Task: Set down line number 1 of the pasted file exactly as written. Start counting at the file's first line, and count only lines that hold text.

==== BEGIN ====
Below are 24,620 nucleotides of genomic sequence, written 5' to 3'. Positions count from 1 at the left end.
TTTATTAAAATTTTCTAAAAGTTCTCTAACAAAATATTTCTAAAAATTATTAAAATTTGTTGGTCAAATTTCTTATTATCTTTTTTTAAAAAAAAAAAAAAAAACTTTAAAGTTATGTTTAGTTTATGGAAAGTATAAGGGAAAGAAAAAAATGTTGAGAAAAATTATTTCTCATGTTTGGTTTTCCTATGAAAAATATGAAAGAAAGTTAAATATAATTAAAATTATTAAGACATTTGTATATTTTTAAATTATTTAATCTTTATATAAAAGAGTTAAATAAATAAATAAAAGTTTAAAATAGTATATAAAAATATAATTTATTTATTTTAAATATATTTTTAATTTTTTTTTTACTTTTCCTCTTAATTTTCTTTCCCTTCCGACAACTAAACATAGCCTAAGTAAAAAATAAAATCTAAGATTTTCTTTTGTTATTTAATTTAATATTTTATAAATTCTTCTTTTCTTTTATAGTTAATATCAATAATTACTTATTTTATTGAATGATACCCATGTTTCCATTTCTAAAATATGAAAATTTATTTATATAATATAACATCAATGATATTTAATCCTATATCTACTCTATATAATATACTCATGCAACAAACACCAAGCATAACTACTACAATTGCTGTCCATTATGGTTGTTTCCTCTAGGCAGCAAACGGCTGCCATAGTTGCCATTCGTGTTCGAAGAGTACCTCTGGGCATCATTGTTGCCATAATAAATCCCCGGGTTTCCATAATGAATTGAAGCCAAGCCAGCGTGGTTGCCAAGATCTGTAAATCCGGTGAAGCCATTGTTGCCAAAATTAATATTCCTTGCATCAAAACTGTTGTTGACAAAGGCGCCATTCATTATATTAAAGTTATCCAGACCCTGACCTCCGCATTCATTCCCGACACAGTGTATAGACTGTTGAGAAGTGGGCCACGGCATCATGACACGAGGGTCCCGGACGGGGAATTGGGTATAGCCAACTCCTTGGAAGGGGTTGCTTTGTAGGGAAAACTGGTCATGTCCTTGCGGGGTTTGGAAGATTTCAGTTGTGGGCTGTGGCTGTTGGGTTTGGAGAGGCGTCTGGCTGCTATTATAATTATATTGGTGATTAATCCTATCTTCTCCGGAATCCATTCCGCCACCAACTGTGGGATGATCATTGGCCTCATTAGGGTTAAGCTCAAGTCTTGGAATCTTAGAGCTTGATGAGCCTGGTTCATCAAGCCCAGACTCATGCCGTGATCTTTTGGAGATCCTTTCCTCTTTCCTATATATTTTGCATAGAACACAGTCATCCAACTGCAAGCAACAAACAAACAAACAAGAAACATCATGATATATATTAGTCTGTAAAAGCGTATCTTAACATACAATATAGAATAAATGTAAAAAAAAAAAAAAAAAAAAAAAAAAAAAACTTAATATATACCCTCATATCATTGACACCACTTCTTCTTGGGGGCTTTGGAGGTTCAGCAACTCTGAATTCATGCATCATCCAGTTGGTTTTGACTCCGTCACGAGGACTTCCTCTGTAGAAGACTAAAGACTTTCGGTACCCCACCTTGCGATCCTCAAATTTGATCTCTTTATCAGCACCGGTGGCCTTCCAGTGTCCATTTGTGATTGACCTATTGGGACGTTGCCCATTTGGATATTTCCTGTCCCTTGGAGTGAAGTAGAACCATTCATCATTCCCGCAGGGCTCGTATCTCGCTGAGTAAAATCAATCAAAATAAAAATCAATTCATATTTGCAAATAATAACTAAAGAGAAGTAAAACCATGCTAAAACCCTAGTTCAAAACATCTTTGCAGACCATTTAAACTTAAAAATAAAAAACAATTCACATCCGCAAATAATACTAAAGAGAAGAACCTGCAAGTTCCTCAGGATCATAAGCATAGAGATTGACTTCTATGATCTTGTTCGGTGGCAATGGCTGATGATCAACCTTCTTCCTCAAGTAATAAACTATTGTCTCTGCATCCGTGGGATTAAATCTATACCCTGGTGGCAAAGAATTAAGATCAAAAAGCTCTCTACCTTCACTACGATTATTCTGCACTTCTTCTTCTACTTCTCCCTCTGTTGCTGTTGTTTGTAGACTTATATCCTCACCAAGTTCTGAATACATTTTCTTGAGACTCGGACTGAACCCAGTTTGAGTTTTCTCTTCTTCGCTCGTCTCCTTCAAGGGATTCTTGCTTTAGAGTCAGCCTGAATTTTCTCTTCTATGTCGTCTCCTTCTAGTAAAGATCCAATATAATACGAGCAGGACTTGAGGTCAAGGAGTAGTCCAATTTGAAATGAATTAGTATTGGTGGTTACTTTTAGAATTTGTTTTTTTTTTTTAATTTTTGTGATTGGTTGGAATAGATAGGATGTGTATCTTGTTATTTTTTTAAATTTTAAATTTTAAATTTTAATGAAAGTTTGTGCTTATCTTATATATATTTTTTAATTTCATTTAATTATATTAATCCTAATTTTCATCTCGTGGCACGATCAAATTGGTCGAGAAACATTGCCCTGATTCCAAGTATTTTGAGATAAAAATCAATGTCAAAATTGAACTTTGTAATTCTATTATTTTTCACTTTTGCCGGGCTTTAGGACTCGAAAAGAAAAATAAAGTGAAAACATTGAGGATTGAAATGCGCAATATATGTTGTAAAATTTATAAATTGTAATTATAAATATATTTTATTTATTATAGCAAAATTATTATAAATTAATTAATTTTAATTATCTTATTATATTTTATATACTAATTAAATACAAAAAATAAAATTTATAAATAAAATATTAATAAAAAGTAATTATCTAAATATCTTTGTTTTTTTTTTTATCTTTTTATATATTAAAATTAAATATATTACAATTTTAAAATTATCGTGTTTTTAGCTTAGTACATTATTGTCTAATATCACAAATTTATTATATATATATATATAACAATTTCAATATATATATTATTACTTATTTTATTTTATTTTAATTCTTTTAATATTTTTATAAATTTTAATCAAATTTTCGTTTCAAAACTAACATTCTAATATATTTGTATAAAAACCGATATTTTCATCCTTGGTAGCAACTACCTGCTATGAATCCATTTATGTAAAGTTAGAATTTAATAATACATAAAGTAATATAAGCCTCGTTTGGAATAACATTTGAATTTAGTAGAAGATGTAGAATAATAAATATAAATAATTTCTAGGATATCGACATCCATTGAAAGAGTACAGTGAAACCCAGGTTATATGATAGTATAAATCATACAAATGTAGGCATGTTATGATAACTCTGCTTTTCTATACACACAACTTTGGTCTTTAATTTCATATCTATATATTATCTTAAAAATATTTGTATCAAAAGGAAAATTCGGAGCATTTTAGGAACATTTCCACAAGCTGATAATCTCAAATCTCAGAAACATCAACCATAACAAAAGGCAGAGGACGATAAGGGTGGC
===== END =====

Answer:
Below are 24,620 nucleotides of genomic sequence, written 5' to 3'. Positions count from 1 at the left end.